Ukip forever: Farage surge refuses to die down

Nigel Farage: The love-in continues
Nigel Farage: The love-in continues
Ian Dunt By

A new clutch of opinion polls has shown support for Ukip is refusing to dissipate, despite a decline in media coverage.

Over the weekend, Survation put the party at 20%, Opinium at 19% and ComRes on 18%. YouGov, whose polls dominate weekday reports, appears to be systematically showing a lower result for the party. It currently has them on 13%.

The polls come as Ukip announced it had reached 30,000 members, an increase of 8,500 on March.

The party is hoping to overtake the Liberal Democrats on 42,501. The junior coalition party has lost 35% of its supporters since it entered government with the Conservatives in 2010.


The Conservatives make it difficult to establish membership numbers but estimates put it around the 130,000 mark.

Labour is understood to have the most members, with 193,000 confirmed members - up from 156,000 in 2009.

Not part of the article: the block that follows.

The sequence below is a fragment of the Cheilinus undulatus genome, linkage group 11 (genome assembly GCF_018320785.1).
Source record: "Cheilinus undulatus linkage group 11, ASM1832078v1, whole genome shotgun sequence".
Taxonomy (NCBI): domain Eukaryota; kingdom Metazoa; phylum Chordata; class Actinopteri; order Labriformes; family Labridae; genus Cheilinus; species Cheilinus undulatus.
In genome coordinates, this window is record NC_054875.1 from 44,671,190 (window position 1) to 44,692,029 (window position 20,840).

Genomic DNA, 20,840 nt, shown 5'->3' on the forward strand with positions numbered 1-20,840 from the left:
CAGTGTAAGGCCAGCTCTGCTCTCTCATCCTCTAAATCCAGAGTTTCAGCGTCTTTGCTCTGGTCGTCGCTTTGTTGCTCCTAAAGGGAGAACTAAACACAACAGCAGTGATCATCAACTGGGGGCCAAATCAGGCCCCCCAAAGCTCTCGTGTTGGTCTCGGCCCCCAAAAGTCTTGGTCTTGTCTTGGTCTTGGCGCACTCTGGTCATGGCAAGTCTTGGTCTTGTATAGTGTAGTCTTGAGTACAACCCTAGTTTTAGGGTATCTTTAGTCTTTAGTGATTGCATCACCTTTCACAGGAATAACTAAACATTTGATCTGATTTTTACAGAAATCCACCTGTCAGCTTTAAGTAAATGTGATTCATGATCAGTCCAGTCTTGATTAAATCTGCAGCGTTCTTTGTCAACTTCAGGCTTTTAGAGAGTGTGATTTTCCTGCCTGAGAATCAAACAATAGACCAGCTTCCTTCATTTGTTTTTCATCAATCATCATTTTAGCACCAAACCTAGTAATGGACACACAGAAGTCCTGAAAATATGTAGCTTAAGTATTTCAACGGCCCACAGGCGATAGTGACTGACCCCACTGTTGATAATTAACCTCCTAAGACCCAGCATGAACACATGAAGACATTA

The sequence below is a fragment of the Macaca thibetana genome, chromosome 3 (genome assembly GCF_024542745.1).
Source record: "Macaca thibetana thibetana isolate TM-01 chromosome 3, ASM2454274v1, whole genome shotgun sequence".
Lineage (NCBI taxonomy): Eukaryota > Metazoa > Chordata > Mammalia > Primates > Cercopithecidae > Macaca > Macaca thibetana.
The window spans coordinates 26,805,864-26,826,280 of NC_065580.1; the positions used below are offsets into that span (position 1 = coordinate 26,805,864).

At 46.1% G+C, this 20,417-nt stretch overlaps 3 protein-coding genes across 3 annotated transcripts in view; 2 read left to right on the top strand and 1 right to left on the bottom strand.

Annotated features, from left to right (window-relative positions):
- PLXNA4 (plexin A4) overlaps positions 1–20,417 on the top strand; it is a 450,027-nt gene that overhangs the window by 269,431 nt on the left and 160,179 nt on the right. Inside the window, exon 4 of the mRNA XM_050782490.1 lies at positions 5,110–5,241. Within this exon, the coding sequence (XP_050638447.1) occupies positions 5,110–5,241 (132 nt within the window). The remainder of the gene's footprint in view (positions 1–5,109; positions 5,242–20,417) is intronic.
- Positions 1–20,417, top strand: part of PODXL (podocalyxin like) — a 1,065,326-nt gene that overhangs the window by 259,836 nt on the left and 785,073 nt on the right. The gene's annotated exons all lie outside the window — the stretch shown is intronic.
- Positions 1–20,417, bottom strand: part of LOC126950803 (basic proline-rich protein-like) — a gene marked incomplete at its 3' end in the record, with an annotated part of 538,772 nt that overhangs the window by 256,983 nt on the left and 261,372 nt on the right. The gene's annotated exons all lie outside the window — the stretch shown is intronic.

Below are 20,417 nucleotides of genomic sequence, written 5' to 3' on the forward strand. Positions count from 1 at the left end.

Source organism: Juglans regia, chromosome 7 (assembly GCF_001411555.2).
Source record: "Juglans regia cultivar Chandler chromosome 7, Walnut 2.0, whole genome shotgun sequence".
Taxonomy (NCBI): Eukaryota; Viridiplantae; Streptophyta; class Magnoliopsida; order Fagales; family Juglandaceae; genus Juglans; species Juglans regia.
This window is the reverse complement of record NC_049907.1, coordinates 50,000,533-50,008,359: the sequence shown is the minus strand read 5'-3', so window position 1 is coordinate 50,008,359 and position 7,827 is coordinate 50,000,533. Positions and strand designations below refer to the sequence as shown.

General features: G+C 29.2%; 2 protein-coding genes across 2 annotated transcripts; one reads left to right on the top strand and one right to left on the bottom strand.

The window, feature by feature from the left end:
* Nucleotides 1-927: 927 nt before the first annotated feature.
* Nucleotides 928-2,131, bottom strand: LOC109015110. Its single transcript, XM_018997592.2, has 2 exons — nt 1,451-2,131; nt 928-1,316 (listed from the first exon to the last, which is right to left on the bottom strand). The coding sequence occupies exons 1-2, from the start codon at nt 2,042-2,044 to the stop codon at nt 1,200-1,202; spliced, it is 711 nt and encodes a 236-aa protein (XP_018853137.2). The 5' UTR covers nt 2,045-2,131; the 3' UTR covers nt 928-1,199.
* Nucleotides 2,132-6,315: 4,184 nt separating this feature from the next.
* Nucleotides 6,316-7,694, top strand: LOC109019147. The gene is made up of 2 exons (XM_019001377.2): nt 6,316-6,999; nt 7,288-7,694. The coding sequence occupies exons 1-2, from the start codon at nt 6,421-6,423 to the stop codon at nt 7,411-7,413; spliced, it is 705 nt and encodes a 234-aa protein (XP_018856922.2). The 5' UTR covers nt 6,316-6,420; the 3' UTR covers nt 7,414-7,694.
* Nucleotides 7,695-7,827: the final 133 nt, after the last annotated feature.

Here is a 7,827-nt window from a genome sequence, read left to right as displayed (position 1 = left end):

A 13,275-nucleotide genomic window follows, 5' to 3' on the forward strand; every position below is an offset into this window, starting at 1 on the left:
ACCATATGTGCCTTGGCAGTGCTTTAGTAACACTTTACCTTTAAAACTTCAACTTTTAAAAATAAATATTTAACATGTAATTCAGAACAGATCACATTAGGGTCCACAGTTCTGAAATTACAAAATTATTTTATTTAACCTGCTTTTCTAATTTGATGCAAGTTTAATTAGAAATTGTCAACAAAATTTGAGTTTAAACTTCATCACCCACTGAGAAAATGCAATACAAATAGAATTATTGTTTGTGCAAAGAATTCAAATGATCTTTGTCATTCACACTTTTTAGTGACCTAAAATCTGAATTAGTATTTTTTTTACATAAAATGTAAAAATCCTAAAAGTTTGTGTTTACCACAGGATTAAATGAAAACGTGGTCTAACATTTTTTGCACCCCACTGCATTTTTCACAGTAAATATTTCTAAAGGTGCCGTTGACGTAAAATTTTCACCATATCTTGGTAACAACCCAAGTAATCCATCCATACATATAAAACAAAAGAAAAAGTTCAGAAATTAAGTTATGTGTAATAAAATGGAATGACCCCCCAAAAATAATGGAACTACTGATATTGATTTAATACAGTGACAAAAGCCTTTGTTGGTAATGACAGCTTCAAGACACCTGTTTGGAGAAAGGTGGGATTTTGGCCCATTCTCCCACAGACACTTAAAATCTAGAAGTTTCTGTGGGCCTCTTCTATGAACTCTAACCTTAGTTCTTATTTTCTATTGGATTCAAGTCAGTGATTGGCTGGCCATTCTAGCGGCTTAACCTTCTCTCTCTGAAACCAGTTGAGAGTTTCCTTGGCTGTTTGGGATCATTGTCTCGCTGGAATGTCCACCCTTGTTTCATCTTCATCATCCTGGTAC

Meanwhile, a secret Unite report has branded Nigel Farage's party "pre-fascist".

The report warns that while the party could not currently be called fascist, its "xenophobic" policies are potentially dangerous.

"The Ukip vote represents a dangerous, populist right-wing vote which is swayed by anti-immigrant and anti-European rhetoric – and nostalgia for a comfortable world that never really existed," the document, which was seen by the Mail on Sunday, found.

"These are all the hallmarks of pre-fascist movements – which is not to say that Ukip is fascist, because it isn't, but to point to the dangers of ignoring them and the issues or attempting to chase them.

"The threat of xenophobic UKIP remains very real – in common with right-wing populism and indeed fascism, which is growing dangerously across Europe."

Ukip's strong support will not necessarily translate into general election success.

The party will be squeezed by a relentless 'vote Farage get Miliband' message from the Tories during the campaign.

It also suffers from spread-out support which is not localised in any one area. This means that while Ukip may perform strongly across the UK, it is not necessarily strong enough in any one seat to return an MP.

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